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Lockdowns and Intergenerational Justice

Nehushtan, Yossi



In deciding its response to COVID-19, the UK government has made a policy decision to sacrifice both the short-term and long-term well-being of young people in the UK in order to shortly prolong the life of the elderly. The UK’s policy regarding the pandemic has discriminated against younger generations by imposing blanket regional and national lockdowns and strict social-distancing rules on the entire population, regardless of whether certain age groups were likely to be affected by COVID-19, and while ignoring the completely different impact that the policy had on different age groups’ current and future well-being.

While blanket lockdowns and strict social-distancing rules discriminated against younger generations, isolating only the elderly and vulnerable was both necessary and not discriminatory. Such a policy complies with the moral duties that are imposed by the concept of intergenerational justice and can also be justified behind a Rawlsian “veil of ignorance”. Isolating the elderly and the vulnerable, however, should have been advisory rather than compulsory.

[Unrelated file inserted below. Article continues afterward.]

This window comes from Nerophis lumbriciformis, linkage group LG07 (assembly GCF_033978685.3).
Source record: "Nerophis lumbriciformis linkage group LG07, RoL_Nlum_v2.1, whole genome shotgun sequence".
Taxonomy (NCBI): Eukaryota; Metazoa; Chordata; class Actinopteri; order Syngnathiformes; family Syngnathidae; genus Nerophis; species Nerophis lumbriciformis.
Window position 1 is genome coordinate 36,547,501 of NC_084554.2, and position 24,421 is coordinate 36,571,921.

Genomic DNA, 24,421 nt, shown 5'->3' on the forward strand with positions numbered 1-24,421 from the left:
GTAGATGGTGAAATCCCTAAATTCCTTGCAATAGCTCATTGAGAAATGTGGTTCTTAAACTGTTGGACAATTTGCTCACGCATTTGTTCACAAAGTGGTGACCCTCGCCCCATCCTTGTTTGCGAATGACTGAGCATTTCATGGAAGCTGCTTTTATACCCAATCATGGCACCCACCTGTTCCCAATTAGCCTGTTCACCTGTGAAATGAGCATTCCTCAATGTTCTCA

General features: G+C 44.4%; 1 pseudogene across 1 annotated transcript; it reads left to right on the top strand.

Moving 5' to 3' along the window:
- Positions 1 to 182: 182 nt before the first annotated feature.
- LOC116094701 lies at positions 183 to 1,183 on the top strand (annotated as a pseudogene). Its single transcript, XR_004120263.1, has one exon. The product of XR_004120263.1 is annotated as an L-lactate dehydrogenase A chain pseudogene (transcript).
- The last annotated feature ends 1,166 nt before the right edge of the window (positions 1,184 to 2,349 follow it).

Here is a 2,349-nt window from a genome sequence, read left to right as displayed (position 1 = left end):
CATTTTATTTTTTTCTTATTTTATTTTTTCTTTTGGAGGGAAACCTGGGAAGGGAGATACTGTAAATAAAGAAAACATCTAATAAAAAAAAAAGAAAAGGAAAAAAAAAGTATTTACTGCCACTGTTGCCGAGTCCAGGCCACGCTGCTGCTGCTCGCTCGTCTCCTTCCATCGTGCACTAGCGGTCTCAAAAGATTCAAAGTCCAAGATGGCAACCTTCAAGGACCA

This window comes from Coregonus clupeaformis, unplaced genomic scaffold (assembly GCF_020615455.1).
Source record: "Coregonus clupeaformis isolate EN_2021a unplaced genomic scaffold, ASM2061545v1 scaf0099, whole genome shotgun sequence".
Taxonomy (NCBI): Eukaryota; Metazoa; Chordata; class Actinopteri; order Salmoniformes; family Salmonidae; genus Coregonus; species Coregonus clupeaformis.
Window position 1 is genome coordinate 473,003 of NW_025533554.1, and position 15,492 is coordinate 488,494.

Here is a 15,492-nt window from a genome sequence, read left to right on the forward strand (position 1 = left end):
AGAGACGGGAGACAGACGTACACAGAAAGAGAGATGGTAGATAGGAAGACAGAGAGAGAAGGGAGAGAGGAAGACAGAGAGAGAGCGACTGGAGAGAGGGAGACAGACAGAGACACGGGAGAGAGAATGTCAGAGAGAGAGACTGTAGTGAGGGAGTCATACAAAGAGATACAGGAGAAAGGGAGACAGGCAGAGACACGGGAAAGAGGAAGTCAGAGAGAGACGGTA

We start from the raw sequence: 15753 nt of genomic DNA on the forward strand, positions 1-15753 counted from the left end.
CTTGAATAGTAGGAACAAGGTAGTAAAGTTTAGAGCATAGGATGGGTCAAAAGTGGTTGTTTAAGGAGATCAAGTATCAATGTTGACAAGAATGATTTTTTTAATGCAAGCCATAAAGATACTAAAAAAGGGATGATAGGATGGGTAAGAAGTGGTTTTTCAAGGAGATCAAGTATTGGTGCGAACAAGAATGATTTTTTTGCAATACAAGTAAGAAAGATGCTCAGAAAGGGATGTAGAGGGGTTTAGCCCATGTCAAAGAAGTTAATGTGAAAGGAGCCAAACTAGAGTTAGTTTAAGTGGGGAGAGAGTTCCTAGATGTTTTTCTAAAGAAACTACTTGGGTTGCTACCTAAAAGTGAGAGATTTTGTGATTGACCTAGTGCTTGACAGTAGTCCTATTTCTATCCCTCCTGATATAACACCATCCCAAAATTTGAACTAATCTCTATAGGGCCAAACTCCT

Acceptance Date Nov 30, 2022
Publication Date Nov 30, 2022
Publicly Available Date Dec 1, 2024
Pages 171 - 194
Book Title Pandemic Response and the Cost of Lockdowns: Global Debates from Humanities and Social Sciences
ISBN 9781003259336
Publisher URL